In this post we are going to look at how developing our “declarative” or conscious memory can speed up our ability to absorb new information. Let’s say you wish to learn a new sport or discipline, such as tennis or yoga. You will spend the first lesson converting what your instructor, DVD or workbook is telling you into physical actions. The conscious effort you make to memorize the order of these instructions is known as declarative memory.

In time, your actions become automatic and there is no longer any conscious act of recall. But memory still plays its part – the kind known as reflexive memory (learning by repetition). However, wouldn’t it be easier if your declarative memory was able to absorb and recall all these commands in an instant? Think how much sooner you could acquire this new skill if you could learn every piece of advice accurately.

memory improvement

The Journey Method can radically improve the efficiency of your declarative memory. It gives you the best possible start if you are learning a new discipline, especially one that involves many moves to make in sequence. In the exercise opposite I am going to show you how a sequence of yoga moves can be stored quickly into long-term memory using a short journey. By initially performing each posture in a different room or area of your home you will implant the physical memory of each posture as well as fix the order of the moves in your mind. So when you come to practise the sequence as a whole, your journey will remind you of the order.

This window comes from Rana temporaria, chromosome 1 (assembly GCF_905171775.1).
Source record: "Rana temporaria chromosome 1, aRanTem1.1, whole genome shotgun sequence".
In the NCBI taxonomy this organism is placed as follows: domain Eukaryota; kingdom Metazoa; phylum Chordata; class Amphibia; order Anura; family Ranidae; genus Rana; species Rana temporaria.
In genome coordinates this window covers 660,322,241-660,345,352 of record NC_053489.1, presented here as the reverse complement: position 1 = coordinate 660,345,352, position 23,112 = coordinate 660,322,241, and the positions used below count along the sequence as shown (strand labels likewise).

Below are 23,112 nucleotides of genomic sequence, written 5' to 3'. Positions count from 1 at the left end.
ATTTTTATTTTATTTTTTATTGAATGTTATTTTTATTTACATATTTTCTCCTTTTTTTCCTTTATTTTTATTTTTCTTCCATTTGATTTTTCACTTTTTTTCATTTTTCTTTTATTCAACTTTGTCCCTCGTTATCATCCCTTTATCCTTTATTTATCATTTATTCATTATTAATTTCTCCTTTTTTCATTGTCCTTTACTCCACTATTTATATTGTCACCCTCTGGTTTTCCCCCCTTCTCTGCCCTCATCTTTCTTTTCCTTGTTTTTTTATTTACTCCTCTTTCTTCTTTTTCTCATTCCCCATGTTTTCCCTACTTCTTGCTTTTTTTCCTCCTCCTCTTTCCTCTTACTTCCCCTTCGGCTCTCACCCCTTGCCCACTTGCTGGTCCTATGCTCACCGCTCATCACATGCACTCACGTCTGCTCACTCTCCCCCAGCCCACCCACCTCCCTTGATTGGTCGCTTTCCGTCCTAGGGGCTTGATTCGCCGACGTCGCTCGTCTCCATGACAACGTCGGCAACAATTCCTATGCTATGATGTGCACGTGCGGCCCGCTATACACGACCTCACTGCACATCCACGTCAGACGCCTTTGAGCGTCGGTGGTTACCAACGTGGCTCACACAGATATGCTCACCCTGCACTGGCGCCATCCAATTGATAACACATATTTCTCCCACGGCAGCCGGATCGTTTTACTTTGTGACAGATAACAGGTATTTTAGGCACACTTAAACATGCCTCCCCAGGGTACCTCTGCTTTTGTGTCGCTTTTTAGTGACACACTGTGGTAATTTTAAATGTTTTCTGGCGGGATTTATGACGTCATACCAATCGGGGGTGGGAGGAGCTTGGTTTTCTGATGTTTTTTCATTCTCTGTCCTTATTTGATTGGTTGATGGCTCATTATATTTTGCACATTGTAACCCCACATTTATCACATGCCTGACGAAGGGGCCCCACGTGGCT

Exercise : Simplified Yoga Poses

These five poses are adapted from the Kneeling-Cat-Swan yoga pose:

1. Kneel down with your hands on your thighs, eyes closed.

2. As you breathe in, gently lift your arms overhead and come up to a raised kneeling position.

3. As you breathe out, gently bring your hands to the floor so you are kneeling on all fours.

4. Inhale, bend your elbows and lift the centre of your chest forward and upward. (This is the Cat pose.)

5. As you breathe out, push your bottom back so you are sitting on your heels. Leave your arms stretched out in front of you. (This is the Swan pose.)

Plan a five-stage journey around your home so that you can store each posture at a different stage along the route. For example, you might store the first posture in your hallway, the second one in your living room, and so on.

Position yourself physically at your first stage and perform the first posture. Then move on to your second stage and perform the second pose, and so on. Later, see if you can practise the complete sequence as a fluid series of movements by mentally running through your five-stage journey.

Now it is time for you to practice this exercise. Memory is a skill that comes with practice so keep learning new memory improvement techniques and keep putting them in your daily practice. I wish you good luck!